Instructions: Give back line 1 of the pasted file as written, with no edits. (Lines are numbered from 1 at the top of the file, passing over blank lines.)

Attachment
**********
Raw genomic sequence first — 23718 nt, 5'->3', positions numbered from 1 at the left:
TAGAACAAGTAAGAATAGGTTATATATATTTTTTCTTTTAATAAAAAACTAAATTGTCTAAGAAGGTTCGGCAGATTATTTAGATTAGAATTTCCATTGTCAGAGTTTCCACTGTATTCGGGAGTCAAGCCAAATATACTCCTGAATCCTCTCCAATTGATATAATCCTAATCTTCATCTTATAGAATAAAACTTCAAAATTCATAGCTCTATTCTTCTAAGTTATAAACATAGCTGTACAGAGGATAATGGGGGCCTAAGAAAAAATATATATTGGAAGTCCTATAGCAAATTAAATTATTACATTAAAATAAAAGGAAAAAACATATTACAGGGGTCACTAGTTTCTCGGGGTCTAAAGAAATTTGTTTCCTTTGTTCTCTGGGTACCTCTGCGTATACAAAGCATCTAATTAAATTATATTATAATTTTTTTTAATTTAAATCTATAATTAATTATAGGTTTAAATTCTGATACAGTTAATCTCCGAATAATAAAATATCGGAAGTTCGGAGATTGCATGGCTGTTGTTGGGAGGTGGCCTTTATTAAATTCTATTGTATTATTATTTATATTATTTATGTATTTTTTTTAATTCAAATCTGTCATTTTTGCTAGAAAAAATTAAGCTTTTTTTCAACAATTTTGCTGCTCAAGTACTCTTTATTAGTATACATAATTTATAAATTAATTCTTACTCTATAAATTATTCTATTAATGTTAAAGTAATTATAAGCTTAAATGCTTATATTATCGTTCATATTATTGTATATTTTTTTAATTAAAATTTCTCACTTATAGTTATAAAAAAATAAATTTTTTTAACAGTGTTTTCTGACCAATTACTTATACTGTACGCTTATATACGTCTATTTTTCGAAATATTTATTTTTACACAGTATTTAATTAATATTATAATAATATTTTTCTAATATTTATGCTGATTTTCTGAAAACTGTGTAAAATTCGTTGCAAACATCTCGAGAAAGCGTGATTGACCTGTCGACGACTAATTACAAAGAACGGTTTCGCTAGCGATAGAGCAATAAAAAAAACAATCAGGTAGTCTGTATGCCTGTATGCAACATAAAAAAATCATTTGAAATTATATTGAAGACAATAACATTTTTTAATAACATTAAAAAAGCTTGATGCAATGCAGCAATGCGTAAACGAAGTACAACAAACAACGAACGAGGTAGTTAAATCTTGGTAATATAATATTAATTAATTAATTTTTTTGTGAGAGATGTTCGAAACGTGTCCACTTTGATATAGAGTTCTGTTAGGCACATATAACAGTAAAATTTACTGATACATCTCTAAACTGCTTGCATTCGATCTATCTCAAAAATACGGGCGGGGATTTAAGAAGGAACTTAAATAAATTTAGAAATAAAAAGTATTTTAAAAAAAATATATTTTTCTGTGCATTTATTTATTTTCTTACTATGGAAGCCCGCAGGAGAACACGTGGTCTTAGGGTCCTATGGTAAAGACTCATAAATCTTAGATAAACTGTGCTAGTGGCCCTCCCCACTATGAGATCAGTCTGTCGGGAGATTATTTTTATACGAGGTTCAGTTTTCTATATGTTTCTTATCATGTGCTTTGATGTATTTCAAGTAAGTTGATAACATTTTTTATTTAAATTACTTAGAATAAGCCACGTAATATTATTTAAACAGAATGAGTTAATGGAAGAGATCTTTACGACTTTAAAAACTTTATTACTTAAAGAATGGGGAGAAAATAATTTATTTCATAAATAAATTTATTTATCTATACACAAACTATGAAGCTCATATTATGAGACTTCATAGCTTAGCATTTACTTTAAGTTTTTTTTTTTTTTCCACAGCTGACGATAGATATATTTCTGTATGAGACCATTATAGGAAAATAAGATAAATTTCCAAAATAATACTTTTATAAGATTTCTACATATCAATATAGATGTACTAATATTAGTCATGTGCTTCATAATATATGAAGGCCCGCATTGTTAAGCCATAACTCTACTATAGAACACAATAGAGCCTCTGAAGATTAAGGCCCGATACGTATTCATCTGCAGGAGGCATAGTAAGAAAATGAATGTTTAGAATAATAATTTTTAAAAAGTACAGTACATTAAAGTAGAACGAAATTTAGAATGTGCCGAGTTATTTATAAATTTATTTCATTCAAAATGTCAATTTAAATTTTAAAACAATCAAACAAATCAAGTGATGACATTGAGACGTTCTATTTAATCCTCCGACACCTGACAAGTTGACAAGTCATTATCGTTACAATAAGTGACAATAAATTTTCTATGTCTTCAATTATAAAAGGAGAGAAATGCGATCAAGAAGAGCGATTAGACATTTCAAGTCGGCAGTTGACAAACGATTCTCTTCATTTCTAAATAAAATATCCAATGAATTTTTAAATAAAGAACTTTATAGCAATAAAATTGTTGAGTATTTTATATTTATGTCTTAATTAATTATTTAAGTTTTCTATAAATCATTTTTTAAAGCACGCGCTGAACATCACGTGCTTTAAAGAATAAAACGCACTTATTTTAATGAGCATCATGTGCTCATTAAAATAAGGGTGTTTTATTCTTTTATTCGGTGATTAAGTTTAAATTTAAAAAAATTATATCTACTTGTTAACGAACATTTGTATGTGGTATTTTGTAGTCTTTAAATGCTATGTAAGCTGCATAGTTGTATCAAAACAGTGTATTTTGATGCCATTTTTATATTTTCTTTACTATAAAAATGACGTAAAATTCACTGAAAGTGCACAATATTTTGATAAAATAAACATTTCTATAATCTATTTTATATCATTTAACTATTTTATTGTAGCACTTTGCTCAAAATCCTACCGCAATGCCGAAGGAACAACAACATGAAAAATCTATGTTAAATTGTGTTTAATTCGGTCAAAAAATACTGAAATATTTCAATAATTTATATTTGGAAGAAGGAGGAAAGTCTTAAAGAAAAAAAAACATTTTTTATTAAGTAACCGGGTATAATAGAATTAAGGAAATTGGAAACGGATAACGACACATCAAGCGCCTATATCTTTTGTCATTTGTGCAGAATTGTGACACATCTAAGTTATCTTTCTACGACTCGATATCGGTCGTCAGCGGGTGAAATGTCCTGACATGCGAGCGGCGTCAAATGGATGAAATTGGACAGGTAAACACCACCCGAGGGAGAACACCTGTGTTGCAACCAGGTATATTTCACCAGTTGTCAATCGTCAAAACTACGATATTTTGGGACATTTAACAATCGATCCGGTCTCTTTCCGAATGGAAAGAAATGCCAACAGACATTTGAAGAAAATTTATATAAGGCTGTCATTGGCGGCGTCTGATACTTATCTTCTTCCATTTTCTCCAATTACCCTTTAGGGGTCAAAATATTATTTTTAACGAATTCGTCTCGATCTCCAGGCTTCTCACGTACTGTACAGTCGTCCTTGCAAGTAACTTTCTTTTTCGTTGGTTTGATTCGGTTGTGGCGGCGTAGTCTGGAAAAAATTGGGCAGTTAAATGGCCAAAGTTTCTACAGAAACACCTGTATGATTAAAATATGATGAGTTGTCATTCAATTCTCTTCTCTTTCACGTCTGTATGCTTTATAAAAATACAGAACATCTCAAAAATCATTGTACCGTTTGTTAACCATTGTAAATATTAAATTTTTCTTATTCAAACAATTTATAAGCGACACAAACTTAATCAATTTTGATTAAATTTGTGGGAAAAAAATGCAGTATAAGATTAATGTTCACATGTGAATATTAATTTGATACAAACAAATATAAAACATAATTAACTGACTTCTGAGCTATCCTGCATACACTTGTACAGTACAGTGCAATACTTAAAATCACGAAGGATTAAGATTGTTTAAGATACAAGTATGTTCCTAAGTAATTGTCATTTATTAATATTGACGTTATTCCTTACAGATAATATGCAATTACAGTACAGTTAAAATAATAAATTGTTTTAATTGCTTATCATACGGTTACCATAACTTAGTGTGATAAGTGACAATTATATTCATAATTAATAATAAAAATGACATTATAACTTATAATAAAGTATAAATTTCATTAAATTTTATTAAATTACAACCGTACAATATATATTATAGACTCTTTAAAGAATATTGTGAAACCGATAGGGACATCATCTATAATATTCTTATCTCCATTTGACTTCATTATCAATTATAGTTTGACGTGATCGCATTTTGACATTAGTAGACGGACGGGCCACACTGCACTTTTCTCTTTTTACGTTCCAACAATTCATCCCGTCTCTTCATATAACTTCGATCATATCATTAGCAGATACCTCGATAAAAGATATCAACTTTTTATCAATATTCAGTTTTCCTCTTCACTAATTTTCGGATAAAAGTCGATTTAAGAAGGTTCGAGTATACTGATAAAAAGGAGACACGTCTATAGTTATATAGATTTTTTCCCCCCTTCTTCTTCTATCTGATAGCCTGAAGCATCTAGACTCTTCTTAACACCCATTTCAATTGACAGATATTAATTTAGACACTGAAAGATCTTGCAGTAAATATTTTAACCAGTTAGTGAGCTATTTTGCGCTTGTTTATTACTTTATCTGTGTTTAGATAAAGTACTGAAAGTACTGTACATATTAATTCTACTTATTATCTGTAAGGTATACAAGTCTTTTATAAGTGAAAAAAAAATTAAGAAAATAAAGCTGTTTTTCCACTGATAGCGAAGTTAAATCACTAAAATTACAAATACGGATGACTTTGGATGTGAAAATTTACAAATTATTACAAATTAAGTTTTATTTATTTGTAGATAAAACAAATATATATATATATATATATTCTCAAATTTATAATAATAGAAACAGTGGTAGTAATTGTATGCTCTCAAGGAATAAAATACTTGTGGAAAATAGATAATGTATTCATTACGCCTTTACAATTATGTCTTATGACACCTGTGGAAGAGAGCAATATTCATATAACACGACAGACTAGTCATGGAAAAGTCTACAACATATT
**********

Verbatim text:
Raw genomic sequence first — 23718 nt, 5'->3', positions numbered from 1 at the left: